5. Write a conversation between a carer and a person being cared for. Make use of (subtle or unsubtle) conflict and tension.

The goal had been to produce a free write narrative, a poem, a flash fiction, a short story – or any other literary form that had inspired us at that moment.  I had chosen scenario number 1.

I had created a screenplay / dialogue piece / telephone conversation between two characters. Here is ‘Phone Call’ – which was edited following the writing meeting.

—–

Phone Call

The phone rings. The call centre guy reads an outside line on the display. He thinks it is unusual that a member of the public has managed to get through to his line directly. Telephone numbers were never advertised, and all outbound calls were marked ‘unknown’ – so that customers were unable to return calls. He picks up the receiver.

– Hello. C… c… c… can I speak with Alan Davison please?

– Hello. This is Alan Davison speaking. May I ask who is calling please?

– Not just yet. I do have a good reason to call you. I called to tell you that I am lonely.  I have been lonely for years – I know you are the person to wash my loneliness away.

– I’m sorry Sir, but we are unable to provide professional support. We sell car insurance. Can I suggest you call the Samaritans?

– The Samaritans cannot help me like you can, Alan.

– Excuse me? Who is this speaking?

– It’s your b… b…brother. Luke. I guess you were never told about me, right?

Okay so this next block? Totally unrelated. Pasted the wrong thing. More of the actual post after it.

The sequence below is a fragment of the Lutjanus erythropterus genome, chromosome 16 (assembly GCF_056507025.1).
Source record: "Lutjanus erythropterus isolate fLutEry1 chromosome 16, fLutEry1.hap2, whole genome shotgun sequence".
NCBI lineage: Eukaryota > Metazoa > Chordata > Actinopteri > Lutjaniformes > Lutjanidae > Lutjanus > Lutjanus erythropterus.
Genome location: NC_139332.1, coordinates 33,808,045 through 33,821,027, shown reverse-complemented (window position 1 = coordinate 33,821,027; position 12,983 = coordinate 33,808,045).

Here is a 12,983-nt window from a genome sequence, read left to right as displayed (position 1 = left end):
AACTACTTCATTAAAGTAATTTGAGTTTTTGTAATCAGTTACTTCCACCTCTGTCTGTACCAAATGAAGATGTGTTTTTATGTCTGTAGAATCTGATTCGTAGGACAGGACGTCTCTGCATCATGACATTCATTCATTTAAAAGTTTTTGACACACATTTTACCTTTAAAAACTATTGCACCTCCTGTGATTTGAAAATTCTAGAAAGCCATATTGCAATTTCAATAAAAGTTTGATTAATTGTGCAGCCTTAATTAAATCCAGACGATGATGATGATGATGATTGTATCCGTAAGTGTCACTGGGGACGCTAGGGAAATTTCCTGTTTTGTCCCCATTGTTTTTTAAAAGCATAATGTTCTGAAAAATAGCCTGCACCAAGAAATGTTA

– Sorry Sir, I think you may have the wrong number?

– I know this is a shock. I know you will never believe my words over the telephone – how about we meet?

– I don’t think that is a good idea, Sir. Is there anything else we can help you with today?

– Yes. Meet me tomorrow morning, outside your work building. Say, eleven?

– I’m afraid that won’t be possible Sir.

– Then if you are unwilling to cooperate, I suggest you look me up on Facebook to prove the situation.

– How will that prove anything?

– Because we are identical twins.

End

—–

Following the ten minute exercise, we were given a worksheet detailing what can be shown through dialogue. This was adapted (by Mike) from Zoe Fairburns, Write Short Stories – and Get Them Published (Hodder Education, 2011).

 How to Write Effective Dialogue

 Using Direct Dialogue:

  • In a story, direct speech benefits from fizz, sparkle, movement and a sense of “conflict” between people.